The test begins
While most Americans may think of the movie “Midnight Express” when they hear about a Turkish prison, Brunson said his situation was different. While the prisoners in that film were largely kept in a common area, Brunson spent eight months crammed with 21 other inmates in an eight–person cell. He was mostly in the cell 24 hours a day. There was one shower and one toilet.
Norine could visit for 35 minutes a week, but only after getting permission from the government and undergoing an eye–scan before entering the prison. Their conversations were monitored, and because of Brunson’s high–profile, a convoy of heavily–armed soldiers accompanied him whenever he was transferred.
“I never left my cell except to go out and see a lawyer or have a visit. Even then, there was a glass between us,” Brunson recalls. “Other than that, I’m in that cell. You could be there for years and never meet anybody from another cell. It’s claustrophobic, contained, tight, and intense.
“One of the reasons that I had such a hard time in prison is because I didn’t have the right mindset. I hadn’t been prepared to pay that price because it wasn’t an option anyone thought about at that time. I’m really the first person to be put in prison like this in Turkey for a long time. My mentality wasn’t ready for it, and my expectations were different.”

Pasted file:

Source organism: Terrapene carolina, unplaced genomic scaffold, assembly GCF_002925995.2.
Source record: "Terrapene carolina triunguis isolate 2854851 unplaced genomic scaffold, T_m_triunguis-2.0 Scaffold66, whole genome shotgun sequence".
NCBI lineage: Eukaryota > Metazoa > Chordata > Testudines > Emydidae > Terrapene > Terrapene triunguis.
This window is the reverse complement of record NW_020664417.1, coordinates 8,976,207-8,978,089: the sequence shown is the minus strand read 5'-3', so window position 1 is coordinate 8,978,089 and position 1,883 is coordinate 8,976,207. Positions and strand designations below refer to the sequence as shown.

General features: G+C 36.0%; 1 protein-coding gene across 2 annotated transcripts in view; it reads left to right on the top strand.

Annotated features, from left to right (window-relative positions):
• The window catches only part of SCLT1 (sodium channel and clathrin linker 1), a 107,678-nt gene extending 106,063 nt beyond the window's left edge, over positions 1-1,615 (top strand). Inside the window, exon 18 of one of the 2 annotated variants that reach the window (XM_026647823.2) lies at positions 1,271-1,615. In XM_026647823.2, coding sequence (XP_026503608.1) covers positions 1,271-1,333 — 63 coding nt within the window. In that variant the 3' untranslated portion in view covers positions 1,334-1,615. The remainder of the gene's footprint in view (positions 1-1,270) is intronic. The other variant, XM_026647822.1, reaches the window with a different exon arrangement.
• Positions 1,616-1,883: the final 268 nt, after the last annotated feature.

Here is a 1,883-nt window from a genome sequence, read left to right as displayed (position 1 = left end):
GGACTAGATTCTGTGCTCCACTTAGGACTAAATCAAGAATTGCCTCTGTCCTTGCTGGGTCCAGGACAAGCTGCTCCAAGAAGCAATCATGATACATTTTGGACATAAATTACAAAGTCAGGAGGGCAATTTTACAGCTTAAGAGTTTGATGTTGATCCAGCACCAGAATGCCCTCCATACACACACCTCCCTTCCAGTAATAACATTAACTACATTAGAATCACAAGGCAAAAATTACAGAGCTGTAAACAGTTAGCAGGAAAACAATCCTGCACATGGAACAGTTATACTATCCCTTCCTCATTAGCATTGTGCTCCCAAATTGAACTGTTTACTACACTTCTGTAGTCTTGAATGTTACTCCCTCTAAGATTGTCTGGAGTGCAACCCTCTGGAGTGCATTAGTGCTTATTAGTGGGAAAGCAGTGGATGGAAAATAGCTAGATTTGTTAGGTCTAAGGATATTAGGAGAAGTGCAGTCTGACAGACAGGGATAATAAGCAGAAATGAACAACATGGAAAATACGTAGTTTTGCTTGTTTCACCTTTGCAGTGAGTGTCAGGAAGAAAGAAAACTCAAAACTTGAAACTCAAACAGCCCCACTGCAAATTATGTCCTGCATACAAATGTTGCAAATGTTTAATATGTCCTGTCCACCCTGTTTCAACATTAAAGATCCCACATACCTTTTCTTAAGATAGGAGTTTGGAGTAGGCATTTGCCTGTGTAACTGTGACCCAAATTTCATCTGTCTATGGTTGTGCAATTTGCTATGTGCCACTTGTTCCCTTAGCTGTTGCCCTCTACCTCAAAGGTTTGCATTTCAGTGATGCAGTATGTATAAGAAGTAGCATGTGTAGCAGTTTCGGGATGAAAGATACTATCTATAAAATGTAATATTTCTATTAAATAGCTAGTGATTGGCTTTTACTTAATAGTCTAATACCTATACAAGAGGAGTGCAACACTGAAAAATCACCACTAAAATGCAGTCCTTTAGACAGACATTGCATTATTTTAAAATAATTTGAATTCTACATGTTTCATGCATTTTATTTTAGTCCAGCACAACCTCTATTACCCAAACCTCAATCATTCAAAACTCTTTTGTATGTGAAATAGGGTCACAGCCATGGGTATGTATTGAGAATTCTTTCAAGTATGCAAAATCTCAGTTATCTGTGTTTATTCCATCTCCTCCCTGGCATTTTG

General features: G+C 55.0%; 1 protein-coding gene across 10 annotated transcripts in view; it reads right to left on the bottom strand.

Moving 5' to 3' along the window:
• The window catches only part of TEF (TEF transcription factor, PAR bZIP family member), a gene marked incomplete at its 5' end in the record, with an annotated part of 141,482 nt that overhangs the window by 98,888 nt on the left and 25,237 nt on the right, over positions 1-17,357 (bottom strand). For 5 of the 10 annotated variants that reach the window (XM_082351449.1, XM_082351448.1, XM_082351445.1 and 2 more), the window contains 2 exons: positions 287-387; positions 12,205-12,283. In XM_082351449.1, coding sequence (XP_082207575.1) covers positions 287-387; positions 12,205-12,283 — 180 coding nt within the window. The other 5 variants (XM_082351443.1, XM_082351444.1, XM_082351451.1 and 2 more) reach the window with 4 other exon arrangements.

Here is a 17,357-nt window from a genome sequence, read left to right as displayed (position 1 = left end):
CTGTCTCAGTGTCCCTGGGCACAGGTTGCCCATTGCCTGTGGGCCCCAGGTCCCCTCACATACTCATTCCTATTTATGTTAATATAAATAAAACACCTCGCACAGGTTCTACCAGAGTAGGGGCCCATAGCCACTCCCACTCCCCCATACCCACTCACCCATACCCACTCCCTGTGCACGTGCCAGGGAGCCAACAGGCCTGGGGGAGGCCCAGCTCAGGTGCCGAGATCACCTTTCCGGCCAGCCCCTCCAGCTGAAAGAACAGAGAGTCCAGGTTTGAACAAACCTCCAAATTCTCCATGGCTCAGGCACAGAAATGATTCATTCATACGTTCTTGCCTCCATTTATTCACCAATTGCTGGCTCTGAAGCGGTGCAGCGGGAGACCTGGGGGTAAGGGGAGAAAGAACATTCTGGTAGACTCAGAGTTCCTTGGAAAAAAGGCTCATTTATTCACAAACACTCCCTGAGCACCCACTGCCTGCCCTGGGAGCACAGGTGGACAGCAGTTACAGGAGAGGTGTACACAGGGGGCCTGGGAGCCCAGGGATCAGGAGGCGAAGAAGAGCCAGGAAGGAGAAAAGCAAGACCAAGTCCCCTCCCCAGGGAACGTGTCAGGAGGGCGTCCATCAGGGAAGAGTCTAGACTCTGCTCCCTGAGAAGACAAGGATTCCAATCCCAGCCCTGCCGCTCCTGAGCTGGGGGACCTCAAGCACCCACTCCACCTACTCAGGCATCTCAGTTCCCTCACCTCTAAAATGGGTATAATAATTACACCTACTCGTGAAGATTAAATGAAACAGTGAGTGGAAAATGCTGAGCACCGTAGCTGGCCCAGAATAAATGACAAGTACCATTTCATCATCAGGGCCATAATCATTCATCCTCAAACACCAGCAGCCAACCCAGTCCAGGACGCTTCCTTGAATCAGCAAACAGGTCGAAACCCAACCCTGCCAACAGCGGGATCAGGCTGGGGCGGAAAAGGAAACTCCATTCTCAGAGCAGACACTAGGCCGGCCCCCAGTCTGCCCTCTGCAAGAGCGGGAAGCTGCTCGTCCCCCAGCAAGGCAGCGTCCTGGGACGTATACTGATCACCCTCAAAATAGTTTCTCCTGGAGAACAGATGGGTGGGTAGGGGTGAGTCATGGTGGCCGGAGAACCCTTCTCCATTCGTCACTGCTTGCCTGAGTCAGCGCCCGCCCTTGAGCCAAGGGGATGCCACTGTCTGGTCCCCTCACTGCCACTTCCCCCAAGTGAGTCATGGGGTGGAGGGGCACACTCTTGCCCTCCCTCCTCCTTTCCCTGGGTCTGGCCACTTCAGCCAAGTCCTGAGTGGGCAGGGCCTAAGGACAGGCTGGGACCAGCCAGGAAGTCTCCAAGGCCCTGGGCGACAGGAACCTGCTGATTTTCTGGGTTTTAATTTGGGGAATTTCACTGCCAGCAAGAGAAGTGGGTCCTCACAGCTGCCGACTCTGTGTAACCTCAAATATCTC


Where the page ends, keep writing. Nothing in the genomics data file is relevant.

Brunson says his book will outline the “existential crisis” and spiritual struggles he faced. He has read about other people imprisoned for their faith, especially those in communist China, but found nothing similar to what he endured.
“This is one thing that really surprised me,” Brunson said. “I’m expecting there will be joy, there will be all this strength, maybe encounters with God. Some of these people saw angels, Jesus appeared to them, they even heard the voice of God. I thought, None of this is happening to me. At one point, I even asked, ‘God, do You exist?’
“I said to God, ‘I could die in here. They could keep me here for the rest of my life. I may never see my family again. Yes, You exist because if You didn’t, I wouldn’t be in prison. The fact that I’m here is confirmation that You exist because they put me in here to punish me because of You.’”
God seems distant